The ever-escalating dispute over tuition fees has caused ructions and divisions in every area, from the public response (divided between proud support and angry condemnation), to media coverage. With students portrayed across the spectrum from rioting yobs to moral heroes, nobody seems quite sure what to think.
National Union of Students President Aaron Porter held emergency meetings with protesters this week to apologise for his “dithering” and failure to support peaceful active protests such as occupations. At several universities across the country, including SOAS and UCL, students have taken over lecture halls and university rooms, demanding government response and urging the administrations of their own universities to fight back against the planned education cuts and fee rises.
After protesters occupying part of University College London called for a vote of no confidence in Porter as NUS President, he held crisis talks with them, urging that a “civil war” within the student movement was exactly what their “enemies” would want. An agreement was reached after Porter apologised for being “spineless” by failing to publicly support last Thursday’s national day of action, and promised to get behind all future peaceful protests, including today’s planned ‘second wave’.
Porter’s refusal to support the activism followed his condemnation of what he described as “despicable” acts of violence at the first student protest, when the Conservative party headquarters at Millbank were broken into. Yet many students and activists have since criticised Porter for distancing himself and the NUS from other student protests in a desperate attempt to keep their noses clean and clearly separate them from any arrests and rioting.
With accusations rife that the media, police and politicians are firmly spinning the news cycles to smear a largely peaceful protest movement with false labels of vandalism and violence, the pressure is on Porter to come back to the helm and prevent the protesters from splitting into disparate, anarchist factions.
Liberal Democrats Divided
Meanwhile in the Liberal Democrat party too significant and serious divisions have been caused by the row. A group of more than 100 important party members, who were all parliamentary candidates in the last election, have publicly drawn up a petition urging Nick Clegg and the MPs of their party to vote against the rise in tuition fees. Under the coalition agreement the Liberal Democrats will be allowed to abstain from the tuition fees vote, but there is increasing pressure on them from both sides, with the Conservatives expecting cabinet members to support the legislation they have helped to create, and their own party calling on them to remain true to their principles and vote against it.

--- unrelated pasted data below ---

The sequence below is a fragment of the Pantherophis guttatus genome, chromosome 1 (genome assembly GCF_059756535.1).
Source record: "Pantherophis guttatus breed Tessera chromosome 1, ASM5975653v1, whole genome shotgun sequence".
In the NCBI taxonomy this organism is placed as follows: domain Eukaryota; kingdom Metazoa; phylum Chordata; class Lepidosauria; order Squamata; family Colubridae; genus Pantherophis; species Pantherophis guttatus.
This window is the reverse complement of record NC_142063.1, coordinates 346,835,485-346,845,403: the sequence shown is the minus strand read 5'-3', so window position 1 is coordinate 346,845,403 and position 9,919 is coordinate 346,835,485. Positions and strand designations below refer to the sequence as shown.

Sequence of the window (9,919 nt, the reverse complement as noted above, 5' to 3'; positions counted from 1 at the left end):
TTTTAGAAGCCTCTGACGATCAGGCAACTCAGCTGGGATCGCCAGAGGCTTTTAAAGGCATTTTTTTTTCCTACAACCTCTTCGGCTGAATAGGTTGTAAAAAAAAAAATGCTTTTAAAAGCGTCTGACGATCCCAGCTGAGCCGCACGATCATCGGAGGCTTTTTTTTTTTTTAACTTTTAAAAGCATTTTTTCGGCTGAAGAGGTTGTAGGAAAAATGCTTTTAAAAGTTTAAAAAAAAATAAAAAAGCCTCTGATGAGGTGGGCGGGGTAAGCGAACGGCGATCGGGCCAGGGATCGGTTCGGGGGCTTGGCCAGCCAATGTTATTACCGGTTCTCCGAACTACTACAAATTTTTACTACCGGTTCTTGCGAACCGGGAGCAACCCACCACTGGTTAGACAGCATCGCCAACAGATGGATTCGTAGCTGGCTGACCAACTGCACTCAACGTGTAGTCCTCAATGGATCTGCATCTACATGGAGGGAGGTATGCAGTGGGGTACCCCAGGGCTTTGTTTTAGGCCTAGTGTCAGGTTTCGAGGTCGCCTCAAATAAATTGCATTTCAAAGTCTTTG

According to the activists, Nick Clegg has forgotten one of the most basic principles of their entire campaign and the philosophy for which they stand, and is at risk of losing control of his own party. They say it is “important that the parliamentary party knows the strength of feeling in the party, as a whole, that we should keep to what is the policy of the party as decided in various conferences – namely that we should abolish tuition fees.”
This loss of backing and unity from within his own party must come as a blow to Clegg, who has already lost public support and been condemned by students; probably the largest demographic of voters who enabled him to come to office in the first place.
Now prominent members of his own party have begun to echo what media commentators have been warning for some time – that his complete U-turn on tuition fees, one of his most important election promises, risks losing the party all credibility and stranding it once again in the “political wilderness”. With voters up in arms, students taking to the streets, and his own party begging him to stay true to their values, how long will Clegg continue to stubbornly support Cameron’s policies?